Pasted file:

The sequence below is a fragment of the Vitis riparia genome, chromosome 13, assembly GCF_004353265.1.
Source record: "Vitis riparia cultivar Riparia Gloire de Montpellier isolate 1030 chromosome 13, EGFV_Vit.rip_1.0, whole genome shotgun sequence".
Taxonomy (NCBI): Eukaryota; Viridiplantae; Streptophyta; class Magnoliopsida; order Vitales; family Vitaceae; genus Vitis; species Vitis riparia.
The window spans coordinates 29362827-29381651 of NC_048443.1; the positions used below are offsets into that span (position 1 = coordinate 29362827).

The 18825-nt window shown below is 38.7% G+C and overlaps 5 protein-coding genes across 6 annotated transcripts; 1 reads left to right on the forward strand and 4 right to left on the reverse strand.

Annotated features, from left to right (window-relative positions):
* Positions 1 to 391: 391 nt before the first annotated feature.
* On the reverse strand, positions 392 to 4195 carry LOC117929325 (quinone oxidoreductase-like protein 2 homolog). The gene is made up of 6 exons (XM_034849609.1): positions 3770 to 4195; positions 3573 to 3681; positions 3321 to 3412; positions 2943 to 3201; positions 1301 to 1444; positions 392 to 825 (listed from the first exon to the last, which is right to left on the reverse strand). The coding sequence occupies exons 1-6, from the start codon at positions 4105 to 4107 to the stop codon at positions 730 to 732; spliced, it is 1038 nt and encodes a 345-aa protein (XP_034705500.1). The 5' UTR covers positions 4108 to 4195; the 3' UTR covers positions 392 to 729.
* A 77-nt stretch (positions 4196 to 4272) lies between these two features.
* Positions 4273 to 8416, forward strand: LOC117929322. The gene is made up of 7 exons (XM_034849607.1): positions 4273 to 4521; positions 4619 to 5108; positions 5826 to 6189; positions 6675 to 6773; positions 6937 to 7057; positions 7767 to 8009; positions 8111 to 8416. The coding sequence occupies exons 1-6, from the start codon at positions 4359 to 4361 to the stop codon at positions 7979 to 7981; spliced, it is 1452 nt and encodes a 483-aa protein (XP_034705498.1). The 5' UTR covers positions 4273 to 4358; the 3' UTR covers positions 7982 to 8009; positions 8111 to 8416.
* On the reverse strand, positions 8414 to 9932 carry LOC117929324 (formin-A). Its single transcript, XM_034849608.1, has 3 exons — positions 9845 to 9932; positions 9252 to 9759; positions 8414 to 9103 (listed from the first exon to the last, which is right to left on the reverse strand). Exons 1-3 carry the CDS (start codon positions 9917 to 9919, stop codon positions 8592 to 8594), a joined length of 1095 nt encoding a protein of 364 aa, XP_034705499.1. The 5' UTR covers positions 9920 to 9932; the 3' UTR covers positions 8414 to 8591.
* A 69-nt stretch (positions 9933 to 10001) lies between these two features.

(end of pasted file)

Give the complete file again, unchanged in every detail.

The sequence below is a fragment of the Vitis riparia genome, chromosome 13, assembly GCF_004353265.1.
Source record: "Vitis riparia cultivar Riparia Gloire de Montpellier isolate 1030 chromosome 13, EGFV_Vit.rip_1.0, whole genome shotgun sequence".
Taxonomy (NCBI): Eukaryota; Viridiplantae; Streptophyta; class Magnoliopsida; order Vitales; family Vitaceae; genus Vitis; species Vitis riparia.
The window spans coordinates 29362827-29381651 of NC_048443.1; the positions used below are offsets into that span (position 1 = coordinate 29362827).

The 18825-nt window shown below is 38.7% G+C and overlaps 5 protein-coding genes across 6 annotated transcripts; 1 reads left to right on the forward strand and 4 right to left on the reverse strand.

Annotated features, from left to right (window-relative positions):
* Positions 1 to 391: 391 nt before the first annotated feature.
* On the reverse strand, positions 392 to 4195 carry LOC117929325 (quinone oxidoreductase-like protein 2 homolog). The gene is made up of 6 exons (XM_034849609.1): positions 3770 to 4195; positions 3573 to 3681; positions 3321 to 3412; positions 2943 to 3201; positions 1301 to 1444; positions 392 to 825 (listed from the first exon to the last, which is right to left on the reverse strand). The coding sequence occupies exons 1-6, from the start codon at positions 4105 to 4107 to the stop codon at positions 730 to 732; spliced, it is 1038 nt and encodes a 345-aa protein (XP_034705500.1). The 5' UTR covers positions 4108 to 4195; the 3' UTR covers positions 392 to 729.
* A 77-nt stretch (positions 4196 to 4272) lies between these two features.
* Positions 4273 to 8416, forward strand: LOC117929322. The gene is made up of 7 exons (XM_034849607.1): positions 4273 to 4521; positions 4619 to 5108; positions 5826 to 6189; positions 6675 to 6773; positions 6937 to 7057; positions 7767 to 8009; positions 8111 to 8416. The coding sequence occupies exons 1-6, from the start codon at positions 4359 to 4361 to the stop codon at positions 7979 to 7981; spliced, it is 1452 nt and encodes a 483-aa protein (XP_034705498.1). The 5' UTR covers positions 4273 to 4358; the 3' UTR covers positions 7982 to 8009; positions 8111 to 8416.
* On the reverse strand, positions 8414 to 9932 carry LOC117929324 (formin-A). Its single transcript, XM_034849608.1, has 3 exons — positions 9845 to 9932; positions 9252 to 9759; positions 8414 to 9103 (listed from the first exon to the last, which is right to left on the reverse strand). Exons 1-3 carry the CDS (start codon positions 9917 to 9919, stop codon positions 8592 to 8594), a joined length of 1095 nt encoding a protein of 364 aa, XP_034705499.1. The 5' UTR covers positions 9920 to 9932; the 3' UTR covers positions 8414 to 8591.
* A 69-nt stretch (positions 9933 to 10001) lies between these two features.